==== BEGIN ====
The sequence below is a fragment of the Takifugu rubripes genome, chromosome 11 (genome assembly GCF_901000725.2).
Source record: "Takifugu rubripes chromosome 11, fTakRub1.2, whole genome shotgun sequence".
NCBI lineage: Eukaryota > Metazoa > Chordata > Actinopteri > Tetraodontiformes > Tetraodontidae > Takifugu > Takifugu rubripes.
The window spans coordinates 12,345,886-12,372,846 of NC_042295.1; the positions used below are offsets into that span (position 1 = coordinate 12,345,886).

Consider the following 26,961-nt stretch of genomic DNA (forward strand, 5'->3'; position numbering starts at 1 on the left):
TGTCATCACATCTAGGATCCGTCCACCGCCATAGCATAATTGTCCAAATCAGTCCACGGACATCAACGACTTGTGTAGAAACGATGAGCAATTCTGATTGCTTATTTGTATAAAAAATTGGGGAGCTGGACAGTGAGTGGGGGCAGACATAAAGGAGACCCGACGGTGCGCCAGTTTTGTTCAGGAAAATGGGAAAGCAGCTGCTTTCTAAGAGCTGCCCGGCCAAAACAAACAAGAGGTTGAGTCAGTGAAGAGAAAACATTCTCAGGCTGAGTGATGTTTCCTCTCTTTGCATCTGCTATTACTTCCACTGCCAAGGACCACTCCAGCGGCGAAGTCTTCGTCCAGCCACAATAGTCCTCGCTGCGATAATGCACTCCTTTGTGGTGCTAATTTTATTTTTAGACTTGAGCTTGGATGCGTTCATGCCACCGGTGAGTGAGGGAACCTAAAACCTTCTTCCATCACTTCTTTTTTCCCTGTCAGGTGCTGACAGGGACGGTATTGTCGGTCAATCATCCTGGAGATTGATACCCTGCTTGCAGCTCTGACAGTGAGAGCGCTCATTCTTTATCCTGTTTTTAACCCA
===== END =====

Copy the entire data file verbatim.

The sequence below is a fragment of the Takifugu rubripes genome, chromosome 11 (genome assembly GCF_901000725.2).
Source record: "Takifugu rubripes chromosome 11, fTakRub1.2, whole genome shotgun sequence".
NCBI lineage: Eukaryota > Metazoa > Chordata > Actinopteri > Tetraodontiformes > Tetraodontidae > Takifugu > Takifugu rubripes.
The window spans coordinates 12,345,886-12,372,846 of NC_042295.1; the positions used below are offsets into that span (position 1 = coordinate 12,345,886).

Consider the following 26,961-nt stretch of genomic DNA (forward strand, 5'->3'; position numbering starts at 1 on the left):
TGTCATCACATCTAGGATCCGTCCACCGCCATAGCATAATTGTCCAAATCAGTCCACGGACATCAACGACTTGTGTAGAAACGATGAGCAATTCTGATTGCTTATTTGTATAAAAAATTGGGGAGCTGGACAGTGAGTGGGGGCAGACATAAAGGAGACCCGACGGTGCGCCAGTTTTGTTCAGGAAAATGGGAAAGCAGCTGCTTTCTAAGAGCTGCCCGGCCAAAACAAACAAGAGGTTGAGTCAGTGAAGAGAAAACATTCTCAGGCTGAGTGATGTTTCCTCTCTTTGCATCTGCTATTACTTCCACTGCCAAGGACCACTCCAGCGGCGAAGTCTTCGTCCAGCCACAATAGTCCTCGCTGCGATAATGCACTCCTTTGTGGTGCTAATTTTATTTTTAGACTTGAGCTTGGATGCGTTCATGCCACCGGTGAGTGAGGGAACCTAAAACCTTCTTCCATCACTTCTTTTTTCCCTGTCAGGTGCTGACAGGGACGGTATTGTCGGTCAATCATCCTGGAGATTGATACCCTGCTTGCAGCTCTGACAGTGAGAGCGCTCATTCTTTATCCTGTTTTTAACCCA